Putting That Art History Minor To Task…
New art always gets a bad rep.
Whether it’s the Dada nonsense of Duchamp (i.e. his lovely Fountain) or the Neo-Dada digitized nonsense embodied in some works of ELit such as in Jason Nelson’s This is How You Will Die, there will be critics and they will be harsh.
Digital art is the newest on the scene and so I believe that’s part of why there is so much skepticism surrounding it. Some people think it is inherently less because of its digital assistance. There’s something less real about it
as if anything at all is really real. Also, I’ve noticed there’s this perception that it takes less skill to create digital work which somehow translates to less meaning and less thoughtfulness. As if one couldn’t possibly imbue a work made through a digital medium with even a modicum of meaning that oil on canvas can. These people have obviously never had to code a thing a day in their lives or never placed something on the WRONG layer in Photoshop >.< There’s this traditional idea of toil and suffering for one’s art, blood and sweat, that isn’t realized the same way in the creation of digital art that establishes this disconnect.
That said, from the tone of Tuesday’s night’s twitter chat, it seems attitudes are in the process of shifting. Most people, myself included, have not only experienced digital art and found something worthwhile in it but have contributed to its proliferation and propagation–We’ve spread it. We’ve created it. We appreciate it.
At least, in some form.
Many of us have made memes or gifs or have learned how to use Adobe Photoshop or Illustrator. Microsoft Paint was “old hat” to some. DeviantArt (which makes me think of Degenerate Art and of how reclaiming language can have a profound and powerful affect) had a vocal advocate, too. It was very clear that, at least among our cohort, digital art isn’t the new Degenerate Art.
It’s our art.
We were sympathetic towards the issues of surrounding digital art. For example, it’s very easy to re-post art online without providing proper attribution to artists. To me, this contributes to that problem of digital art being perceived as cheaper because the work that goes into creating it is seen as less. This leads to a trickle-down devaluation of the medium in that it makes people unwilling to pay a fair commission price for digital work due to the perception that because it is so widely available, it must be a simple task to create. Which is simply not true.
Of course, questions of accessibility also arise. Most of us, perhaps because of the above situation, don’t see digital art as a commodity so much as we do an amenity of the internet. It’s decorative or it’s fun or funny, entertaining. And because it’s online and not in a museum, we feel more entitled to it, maybe? I felt an undercurrent of this feeling in our Twitter chat. I don’t think money came up at all which says a lot about how we think of digital art and work that exists in digital spaces to me.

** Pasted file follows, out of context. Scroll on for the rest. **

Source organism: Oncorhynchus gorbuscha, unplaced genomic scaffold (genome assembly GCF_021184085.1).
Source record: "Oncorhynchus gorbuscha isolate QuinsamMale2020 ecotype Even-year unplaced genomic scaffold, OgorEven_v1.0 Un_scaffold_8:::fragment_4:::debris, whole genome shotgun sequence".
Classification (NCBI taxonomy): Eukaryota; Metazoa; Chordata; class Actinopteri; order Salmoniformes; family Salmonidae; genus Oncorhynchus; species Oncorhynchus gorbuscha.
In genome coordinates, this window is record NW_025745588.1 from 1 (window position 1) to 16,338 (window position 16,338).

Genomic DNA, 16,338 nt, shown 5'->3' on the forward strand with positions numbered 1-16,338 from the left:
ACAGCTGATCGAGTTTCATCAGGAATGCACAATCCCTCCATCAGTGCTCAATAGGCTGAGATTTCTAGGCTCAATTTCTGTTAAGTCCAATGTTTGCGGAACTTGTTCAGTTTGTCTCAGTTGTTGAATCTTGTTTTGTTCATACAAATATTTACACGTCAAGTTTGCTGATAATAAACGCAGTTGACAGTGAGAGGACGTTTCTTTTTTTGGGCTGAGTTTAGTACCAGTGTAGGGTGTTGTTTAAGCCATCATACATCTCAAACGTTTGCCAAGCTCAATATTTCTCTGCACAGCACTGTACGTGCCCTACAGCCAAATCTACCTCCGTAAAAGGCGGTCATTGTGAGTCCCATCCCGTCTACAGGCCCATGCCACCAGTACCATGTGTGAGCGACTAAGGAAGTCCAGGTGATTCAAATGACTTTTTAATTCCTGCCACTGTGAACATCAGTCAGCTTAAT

And, while I’m all for allowing people to have access to beautiful and meaningful works, regardless of their economic status, sex, race, creed, etc., I don’t think the rampant, creditless re-posting and exploitation or artists’ work is a fair system. More, it pushes artists towards having to fund themselves through other means and on online platforms, that means ads~
Ultimately. the system devalues what it should be promoting.
Which is so unfortunate because I do believe there is a lot of potential to create beauty and meaning and even beautiful, meaningless nonsense through digital means.
Writing is my art.
As evidenced by my class’s estimation of their own skills, I’d say I’m not alone in that thinking. Which makes sense since most if not all of us are either Writing Studies majors or teachers whose content area is Writing. What makes even more sense is our own estimation of what skills of ours are underdeveloped.
What was interesting to me, though, was how many of us counted photography among our skills. This, I believe, relates to double-edged word: accessibility–all of us have phones that double as cameras now. We have ample opportunity to exercise this skill.
We had opportunities to exercise our photography skills this week.
First: A Photo Safari. 7 challenges/prompts. 15 minutes to respond with photos to as many of the prompts as possible. 1 freezing cold, Northeastern USA day and 1 dreadfully dull university campus.
What could go wrong???
Tbh, nothing much.
In fact, I think we all showed off our photo-taking skills rather well. For myself, I was surprised at how many pictures I was able to capture–6 out of 7.
My favourites have to be these (in response to prompts 2, 3, & 7):
This is probably my favourite photo overall. I like how my shadow is replicated in the glass and how it is superimposed over the mask. If I had the means, I would’ve liked to have more of the “face part” of my shadow overlaying the mask. I think it would’ve created a more complex dissonance. What is my true face, you know?